[Date Prev][Date Next][Thread Prev][Thread Next][Date Index][Thread Index]

This page is part of the web mail archives of SRFI 70 from before July 7th, 2015. The new archives for SRFI 70 contain all messages, not just those from before July 7th, 2015.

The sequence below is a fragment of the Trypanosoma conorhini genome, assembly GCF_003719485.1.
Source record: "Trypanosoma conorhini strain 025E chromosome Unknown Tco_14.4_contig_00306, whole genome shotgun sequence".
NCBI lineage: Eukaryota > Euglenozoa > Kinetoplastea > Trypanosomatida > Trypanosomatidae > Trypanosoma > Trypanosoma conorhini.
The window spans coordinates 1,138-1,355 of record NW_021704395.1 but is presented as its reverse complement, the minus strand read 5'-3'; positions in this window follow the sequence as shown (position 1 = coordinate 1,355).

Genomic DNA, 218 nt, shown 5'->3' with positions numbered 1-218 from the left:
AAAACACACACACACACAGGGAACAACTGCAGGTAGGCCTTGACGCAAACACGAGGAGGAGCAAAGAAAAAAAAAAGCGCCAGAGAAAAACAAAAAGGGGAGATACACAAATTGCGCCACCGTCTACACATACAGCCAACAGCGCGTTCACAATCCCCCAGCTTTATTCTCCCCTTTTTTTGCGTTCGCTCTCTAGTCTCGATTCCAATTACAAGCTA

*To*: "Aubrey Jaffer" <agj@xxxxxxxxxxxx>*Subject*: Re: My ideas about infinity in Scheme (revised)*From*: "Chongkai Zhu" <mathematica@xxxxxxxxx>*Date*: Mon, 23 May 2005 13:33:49 +0800*Cc*: "srfi-70" <srfi-70@xxxxxxxxxxxxxxxxx>*Delivered-to*: srfi-70@xxxxxxxxxxxxxxxxx